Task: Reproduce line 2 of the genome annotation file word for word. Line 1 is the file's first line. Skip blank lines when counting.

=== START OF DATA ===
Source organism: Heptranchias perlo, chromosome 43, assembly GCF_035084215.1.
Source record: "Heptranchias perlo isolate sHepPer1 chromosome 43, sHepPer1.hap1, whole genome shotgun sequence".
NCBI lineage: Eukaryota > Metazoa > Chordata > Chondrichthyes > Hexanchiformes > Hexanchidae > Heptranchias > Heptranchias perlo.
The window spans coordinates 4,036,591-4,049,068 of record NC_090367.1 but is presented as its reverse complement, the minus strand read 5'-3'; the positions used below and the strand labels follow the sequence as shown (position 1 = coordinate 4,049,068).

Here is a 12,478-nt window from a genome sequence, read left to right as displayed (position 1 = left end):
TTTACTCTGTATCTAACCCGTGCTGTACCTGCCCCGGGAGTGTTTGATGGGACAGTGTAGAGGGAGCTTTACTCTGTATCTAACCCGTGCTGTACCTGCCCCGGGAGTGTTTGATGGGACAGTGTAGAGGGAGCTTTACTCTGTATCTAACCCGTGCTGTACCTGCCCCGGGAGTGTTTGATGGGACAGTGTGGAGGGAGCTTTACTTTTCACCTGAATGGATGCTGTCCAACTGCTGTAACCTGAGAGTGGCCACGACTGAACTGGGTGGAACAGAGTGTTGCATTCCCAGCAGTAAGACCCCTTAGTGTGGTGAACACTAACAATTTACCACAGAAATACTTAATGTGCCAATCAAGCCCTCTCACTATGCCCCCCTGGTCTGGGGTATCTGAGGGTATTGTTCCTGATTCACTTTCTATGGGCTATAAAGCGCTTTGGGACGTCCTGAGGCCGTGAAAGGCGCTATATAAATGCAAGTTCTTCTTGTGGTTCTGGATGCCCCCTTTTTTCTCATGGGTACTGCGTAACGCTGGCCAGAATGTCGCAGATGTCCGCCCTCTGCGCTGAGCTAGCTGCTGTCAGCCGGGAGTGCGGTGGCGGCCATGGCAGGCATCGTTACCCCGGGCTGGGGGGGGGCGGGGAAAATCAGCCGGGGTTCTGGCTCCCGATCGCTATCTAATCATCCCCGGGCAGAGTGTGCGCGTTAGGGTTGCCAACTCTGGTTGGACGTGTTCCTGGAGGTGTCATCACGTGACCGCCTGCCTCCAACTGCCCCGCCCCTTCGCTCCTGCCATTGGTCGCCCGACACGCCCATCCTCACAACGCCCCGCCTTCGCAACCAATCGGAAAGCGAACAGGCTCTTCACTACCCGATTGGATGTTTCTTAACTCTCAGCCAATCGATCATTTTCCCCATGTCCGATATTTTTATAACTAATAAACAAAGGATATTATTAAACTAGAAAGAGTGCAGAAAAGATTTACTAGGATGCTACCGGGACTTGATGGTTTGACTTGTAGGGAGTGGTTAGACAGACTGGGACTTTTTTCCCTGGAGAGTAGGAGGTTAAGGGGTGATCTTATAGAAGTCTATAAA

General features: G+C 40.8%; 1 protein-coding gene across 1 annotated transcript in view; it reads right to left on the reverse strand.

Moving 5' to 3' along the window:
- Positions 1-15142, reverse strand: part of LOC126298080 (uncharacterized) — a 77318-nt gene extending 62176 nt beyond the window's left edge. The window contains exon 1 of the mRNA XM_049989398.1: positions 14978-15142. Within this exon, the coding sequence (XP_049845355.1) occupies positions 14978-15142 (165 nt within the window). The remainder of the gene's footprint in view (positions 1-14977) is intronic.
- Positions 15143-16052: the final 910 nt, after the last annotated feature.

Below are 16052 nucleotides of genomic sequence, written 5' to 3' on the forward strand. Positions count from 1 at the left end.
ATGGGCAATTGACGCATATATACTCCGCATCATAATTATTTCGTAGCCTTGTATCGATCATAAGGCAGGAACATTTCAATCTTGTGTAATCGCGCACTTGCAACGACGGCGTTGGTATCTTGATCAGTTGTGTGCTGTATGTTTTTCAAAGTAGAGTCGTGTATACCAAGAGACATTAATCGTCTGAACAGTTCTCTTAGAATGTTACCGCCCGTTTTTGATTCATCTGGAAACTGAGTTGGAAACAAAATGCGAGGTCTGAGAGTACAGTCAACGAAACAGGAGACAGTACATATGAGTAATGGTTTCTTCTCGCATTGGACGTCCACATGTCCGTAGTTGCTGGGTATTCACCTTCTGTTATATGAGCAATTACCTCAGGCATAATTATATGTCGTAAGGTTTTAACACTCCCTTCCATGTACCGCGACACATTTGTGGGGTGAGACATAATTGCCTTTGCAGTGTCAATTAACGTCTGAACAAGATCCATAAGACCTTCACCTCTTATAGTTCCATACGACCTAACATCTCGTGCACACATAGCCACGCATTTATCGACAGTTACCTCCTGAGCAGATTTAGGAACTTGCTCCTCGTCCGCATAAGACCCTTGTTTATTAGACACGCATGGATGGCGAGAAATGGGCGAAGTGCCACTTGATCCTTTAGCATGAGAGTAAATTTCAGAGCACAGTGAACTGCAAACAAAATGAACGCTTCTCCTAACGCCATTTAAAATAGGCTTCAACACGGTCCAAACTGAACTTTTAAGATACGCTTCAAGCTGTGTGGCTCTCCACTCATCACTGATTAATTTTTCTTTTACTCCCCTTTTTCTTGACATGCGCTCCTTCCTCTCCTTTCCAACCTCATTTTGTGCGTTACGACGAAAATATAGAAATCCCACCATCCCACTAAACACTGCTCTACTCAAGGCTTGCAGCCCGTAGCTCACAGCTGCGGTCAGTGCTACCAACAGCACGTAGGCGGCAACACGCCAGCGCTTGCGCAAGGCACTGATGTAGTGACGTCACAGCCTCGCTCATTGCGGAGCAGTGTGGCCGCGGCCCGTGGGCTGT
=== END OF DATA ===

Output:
Source record: "Heptranchias perlo isolate sHepPer1 chromosome 43, sHepPer1.hap1, whole genome shotgun sequence".